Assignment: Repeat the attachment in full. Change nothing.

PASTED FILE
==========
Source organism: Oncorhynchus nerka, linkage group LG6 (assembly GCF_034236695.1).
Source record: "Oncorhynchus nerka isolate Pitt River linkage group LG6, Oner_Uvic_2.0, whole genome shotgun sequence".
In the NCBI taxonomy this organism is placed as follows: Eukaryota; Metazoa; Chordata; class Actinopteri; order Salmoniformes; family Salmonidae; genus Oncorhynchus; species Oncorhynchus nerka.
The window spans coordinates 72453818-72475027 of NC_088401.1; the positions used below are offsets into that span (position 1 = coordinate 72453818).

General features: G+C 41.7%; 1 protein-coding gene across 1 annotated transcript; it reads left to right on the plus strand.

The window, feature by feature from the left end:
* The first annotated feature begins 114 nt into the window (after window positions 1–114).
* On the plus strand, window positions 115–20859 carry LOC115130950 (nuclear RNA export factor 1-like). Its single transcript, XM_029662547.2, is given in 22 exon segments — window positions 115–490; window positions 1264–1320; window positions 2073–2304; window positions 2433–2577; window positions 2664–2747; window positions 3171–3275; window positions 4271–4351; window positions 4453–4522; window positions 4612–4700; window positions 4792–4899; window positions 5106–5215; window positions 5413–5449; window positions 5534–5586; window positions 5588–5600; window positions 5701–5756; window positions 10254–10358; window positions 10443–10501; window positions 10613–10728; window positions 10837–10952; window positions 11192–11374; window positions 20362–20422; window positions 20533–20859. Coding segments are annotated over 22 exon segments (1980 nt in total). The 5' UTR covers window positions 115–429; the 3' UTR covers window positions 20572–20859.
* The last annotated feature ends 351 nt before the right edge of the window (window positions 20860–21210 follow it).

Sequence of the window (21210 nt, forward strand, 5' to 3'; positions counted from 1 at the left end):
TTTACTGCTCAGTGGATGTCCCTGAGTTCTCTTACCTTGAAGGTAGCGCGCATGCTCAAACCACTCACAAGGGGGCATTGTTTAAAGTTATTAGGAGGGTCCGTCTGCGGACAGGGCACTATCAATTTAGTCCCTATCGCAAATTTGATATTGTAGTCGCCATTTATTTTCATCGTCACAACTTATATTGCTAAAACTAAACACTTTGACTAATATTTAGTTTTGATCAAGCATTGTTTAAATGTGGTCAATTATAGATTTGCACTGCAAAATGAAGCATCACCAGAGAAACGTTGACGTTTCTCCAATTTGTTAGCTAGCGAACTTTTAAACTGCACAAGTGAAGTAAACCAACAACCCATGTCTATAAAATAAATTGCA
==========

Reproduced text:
Source organism: Oncorhynchus nerka, linkage group LG6 (assembly GCF_034236695.1).
Source record: "Oncorhynchus nerka isolate Pitt River linkage group LG6, Oner_Uvic_2.0, whole genome shotgun sequence".
In the NCBI taxonomy this organism is placed as follows: Eukaryota; Metazoa; Chordata; class Actinopteri; order Salmoniformes; family Salmonidae; genus Oncorhynchus; species Oncorhynchus nerka.
The window spans coordinates 72453818-72475027 of NC_088401.1; the positions used below are offsets into that span (position 1 = coordinate 72453818).

General features: G+C 41.7%; 1 protein-coding gene across 1 annotated transcript; it reads left to right on the plus strand.

The window, feature by feature from the left end:
* The first annotated feature begins 114 nt into the window (after window positions 1–114).
* On the plus strand, window positions 115–20859 carry LOC115130950 (nuclear RNA export factor 1-like). Its single transcript, XM_029662547.2, is given in 22 exon segments — window positions 115–490; window positions 1264–1320; window positions 2073–2304; window positions 2433–2577; window positions 2664–2747; window positions 3171–3275; window positions 4271–4351; window positions 4453–4522; window positions 4612–4700; window positions 4792–4899; window positions 5106–5215; window positions 5413–5449; window positions 5534–5586; window positions 5588–5600; window positions 5701–5756; window positions 10254–10358; window positions 10443–10501; window positions 10613–10728; window positions 10837–10952; window positions 11192–11374; window positions 20362–20422; window positions 20533–20859. Coding segments are annotated over 22 exon segments (1980 nt in total). The 5' UTR covers window positions 115–429; the 3' UTR covers window positions 20572–20859.
* The last annotated feature ends 351 nt before the right edge of the window (window positions 20860–21210 follow it).

Sequence of the window (21210 nt, forward strand, 5' to 3'; positions counted from 1 at the left end):
TTTACTGCTCAGTGGATGTCCCTGAGTTCTCTTACCTTGAAGGTAGCGCGCATGCTCAAACCACTCACAAGGGGGCATTGTTTAAAGTTATTAGGAGGGTCCGTCTGCGGACAGGGCACTATCAATTTAGTCCCTATCGCAAATTTGATATTGTAGTCGCCATTTATTTTCATCGTCACAACTTATATTGCTAAAACTAAACACTTTGACTAATATTTAGTTTTGATCAAGCATTGTTTAAATGTGGTCAATTATAGATTTGCACTGCAAAATGAAGCATCACCAGAGAAACGTTGACGTTTCTCCAATTTGTTAGCTAGCGAACTTTTAAACTGCACAAGTGAAGTAAACCAACAACCCATGTCTATAAAATAAATTGCA